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Monuments

The other day, the scaffolding came down from one of the most awaited construction projects in Berlin this year, at least by me; the L-40 at the end of Linienstraße, on the corner of Rosa Luxemburg Platz and Torstraße. For once, I can easily fit architecture, urbanism and art into the same post.

The building is designed by BundschuhBaumhauer in collaboration with artist Cosima von Bonin and is located in Mitte on the border of Prenzlauer Berg, in other words, right where the New Berlin is rising. The block the L-40 has landed in was constructed in the first decades of the 1900’s and centered on the Volksbühne, the People’s Theatre, from 1914. The block around it was a homogenous composition of residential buildings, some were destroyed during the Second World War leaving the area full of holes that have since gradually been filled in.

The reconstruction of the neighborhood left an empty, awkward, triangular site at the northern end of the Volksbühne area. Despite its central location, the site remained empty for many years, its shape made development difficult. The origins of the building that now stands there was a smaller art project for the site created by Roger Bundschuh and artist Cosima von Bonin, in the form of sausage stand a few years ago. In dialogue with the client, the project evolved to become a residential building.

The thing that attracted me right from the start was the uncompromising nature of the project. The concept was a black concrete monolith, and now, as the scaffolding comes down, there is a black concrete monolith. In Berlin, concepts are so habitually washed down and value-engineered that when the building finally stands there it looks like pre-fabricated standard issue, and is usually very hard to distinguish from similar projects that have gone through the same process. Not so here, this building is anything but run of the mill, its exterior is rather hostile with its sharp corners in combination with large solid walls of concrete. This may not be everybody’s cup of tea, but the perseverance in pushing such a project through is astounding.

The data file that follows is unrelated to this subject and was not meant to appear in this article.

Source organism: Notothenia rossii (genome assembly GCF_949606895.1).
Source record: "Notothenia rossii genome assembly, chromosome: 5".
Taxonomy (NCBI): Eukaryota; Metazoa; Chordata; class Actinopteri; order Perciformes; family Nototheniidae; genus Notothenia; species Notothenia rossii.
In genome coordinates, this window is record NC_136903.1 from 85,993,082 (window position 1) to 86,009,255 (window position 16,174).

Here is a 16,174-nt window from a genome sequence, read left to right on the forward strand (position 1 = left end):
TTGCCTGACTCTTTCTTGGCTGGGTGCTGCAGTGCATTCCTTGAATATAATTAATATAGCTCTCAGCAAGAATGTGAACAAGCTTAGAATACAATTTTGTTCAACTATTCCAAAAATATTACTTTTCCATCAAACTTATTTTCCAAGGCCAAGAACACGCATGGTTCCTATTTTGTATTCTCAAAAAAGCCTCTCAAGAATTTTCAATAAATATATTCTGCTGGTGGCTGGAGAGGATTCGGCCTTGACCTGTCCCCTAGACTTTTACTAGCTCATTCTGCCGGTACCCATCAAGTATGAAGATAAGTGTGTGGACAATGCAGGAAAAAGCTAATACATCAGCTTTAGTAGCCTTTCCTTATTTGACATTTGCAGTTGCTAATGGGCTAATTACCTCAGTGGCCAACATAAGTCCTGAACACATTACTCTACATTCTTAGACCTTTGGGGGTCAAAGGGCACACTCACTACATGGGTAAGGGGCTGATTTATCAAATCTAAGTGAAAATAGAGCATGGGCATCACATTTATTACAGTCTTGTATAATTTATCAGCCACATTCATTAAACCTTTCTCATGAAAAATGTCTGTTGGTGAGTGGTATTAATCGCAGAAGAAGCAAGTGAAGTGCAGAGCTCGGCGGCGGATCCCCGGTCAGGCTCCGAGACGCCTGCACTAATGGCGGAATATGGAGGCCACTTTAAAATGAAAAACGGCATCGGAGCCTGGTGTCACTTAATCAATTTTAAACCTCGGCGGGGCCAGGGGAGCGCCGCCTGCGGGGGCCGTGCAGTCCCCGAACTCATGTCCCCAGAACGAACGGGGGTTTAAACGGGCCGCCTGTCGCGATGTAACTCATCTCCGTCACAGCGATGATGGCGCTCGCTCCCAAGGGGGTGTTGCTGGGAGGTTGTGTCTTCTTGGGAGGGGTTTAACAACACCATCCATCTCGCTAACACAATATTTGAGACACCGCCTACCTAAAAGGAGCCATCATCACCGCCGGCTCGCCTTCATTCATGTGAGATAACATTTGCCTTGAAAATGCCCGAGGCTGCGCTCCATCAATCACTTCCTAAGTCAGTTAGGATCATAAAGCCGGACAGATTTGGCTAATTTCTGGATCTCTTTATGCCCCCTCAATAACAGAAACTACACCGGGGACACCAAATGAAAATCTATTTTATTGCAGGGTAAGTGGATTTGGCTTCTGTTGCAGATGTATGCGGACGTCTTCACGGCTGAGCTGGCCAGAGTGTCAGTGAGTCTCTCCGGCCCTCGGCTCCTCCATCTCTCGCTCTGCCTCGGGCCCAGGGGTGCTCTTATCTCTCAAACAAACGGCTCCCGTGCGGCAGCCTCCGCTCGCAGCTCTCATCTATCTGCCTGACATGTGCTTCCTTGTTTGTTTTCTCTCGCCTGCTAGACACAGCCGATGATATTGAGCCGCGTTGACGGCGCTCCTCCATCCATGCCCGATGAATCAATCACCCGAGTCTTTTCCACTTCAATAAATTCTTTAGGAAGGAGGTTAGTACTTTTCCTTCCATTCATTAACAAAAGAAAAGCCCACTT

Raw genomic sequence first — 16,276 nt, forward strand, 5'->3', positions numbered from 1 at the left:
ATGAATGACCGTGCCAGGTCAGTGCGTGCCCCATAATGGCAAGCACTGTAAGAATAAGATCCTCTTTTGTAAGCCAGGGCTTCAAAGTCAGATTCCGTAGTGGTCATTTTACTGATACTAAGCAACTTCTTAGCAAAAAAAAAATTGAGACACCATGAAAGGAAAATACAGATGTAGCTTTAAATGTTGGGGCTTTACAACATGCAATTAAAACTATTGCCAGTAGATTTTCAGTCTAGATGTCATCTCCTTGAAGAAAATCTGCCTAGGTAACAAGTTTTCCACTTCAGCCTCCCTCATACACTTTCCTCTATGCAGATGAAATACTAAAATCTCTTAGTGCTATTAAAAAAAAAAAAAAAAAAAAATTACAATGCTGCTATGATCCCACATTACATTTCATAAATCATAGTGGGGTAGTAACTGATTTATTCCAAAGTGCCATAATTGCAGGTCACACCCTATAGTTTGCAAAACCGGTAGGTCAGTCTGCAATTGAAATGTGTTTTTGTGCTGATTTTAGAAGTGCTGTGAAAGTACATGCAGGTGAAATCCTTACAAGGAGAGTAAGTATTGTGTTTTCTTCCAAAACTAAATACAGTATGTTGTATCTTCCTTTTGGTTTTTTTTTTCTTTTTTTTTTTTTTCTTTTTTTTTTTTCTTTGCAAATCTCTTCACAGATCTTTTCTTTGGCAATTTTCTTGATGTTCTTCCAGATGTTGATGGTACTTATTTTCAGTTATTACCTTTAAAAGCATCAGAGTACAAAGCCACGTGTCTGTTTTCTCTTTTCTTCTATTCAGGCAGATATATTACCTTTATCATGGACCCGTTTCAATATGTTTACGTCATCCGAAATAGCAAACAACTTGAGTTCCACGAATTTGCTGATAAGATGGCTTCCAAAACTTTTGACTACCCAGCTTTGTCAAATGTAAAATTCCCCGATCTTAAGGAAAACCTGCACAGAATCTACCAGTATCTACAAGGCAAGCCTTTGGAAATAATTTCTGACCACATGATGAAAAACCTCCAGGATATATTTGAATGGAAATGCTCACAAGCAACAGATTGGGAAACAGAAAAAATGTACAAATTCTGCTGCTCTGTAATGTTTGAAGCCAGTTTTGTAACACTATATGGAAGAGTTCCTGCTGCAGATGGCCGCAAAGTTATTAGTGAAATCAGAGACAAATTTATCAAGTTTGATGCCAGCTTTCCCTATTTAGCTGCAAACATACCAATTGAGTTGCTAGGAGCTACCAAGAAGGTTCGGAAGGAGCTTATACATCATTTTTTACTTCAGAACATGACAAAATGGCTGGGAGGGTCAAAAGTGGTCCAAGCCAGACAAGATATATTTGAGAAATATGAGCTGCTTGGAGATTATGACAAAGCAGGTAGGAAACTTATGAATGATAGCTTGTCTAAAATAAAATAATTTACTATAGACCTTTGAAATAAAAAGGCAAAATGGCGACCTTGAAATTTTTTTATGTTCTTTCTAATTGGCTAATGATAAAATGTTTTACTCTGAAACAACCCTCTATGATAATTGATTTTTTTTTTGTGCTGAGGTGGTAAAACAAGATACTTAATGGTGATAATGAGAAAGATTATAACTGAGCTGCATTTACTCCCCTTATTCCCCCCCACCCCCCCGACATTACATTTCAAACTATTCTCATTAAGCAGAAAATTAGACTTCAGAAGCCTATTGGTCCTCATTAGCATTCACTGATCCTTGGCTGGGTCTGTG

As a work of architecture I appreciate the clean lines, the material qualities of the concrete, and the idea of turning the standard Berlin tenement house inside out. One of the primary concepts of the project was to attempt to open up the courtyard rather than use it as a second grade source of light that is one of the main problems of the Berlin tenement blocks. All of these are qualities that are not very common in architecture in this city. A rigid planning code and cost cutting measures create numerous obstacles. The flats themselves are interesting, and quirky. For a speculative project, they are frankly courageous in their layout. The building is as mentioned a speculative project, and this means that the flats are designed for hypothetical buyers, in this case hypothetical art-collectors. Yet they are highly personalized and anything but standard. The flats are laid out with an Elizabethan long gallery as a centerpiece. This is a rather introverted space with mainly skylights, intended for the display of artworks and is a form of a private gallery. This is an interesting take on the flat layout, and I really enjoy the fact that somebody has got the guts to do something other than the market optimized solutions routinely employed by everybody these days.

The borderline between art and architecture is fuzzy at best, and sometimes produces very amusing or tragic hybrids and results. This blog has previously covered the collaboration between Chipperfield and Gormley in Kivik, Sweden. This structure was conceived and built as a sculpture, and led an existence as one, until one day, some unhappy neighbor filed a complaint to the local council, claiming that it was in fact a building and not a sculpture. The local council resolved the question in a very bureaucratic way, declaring: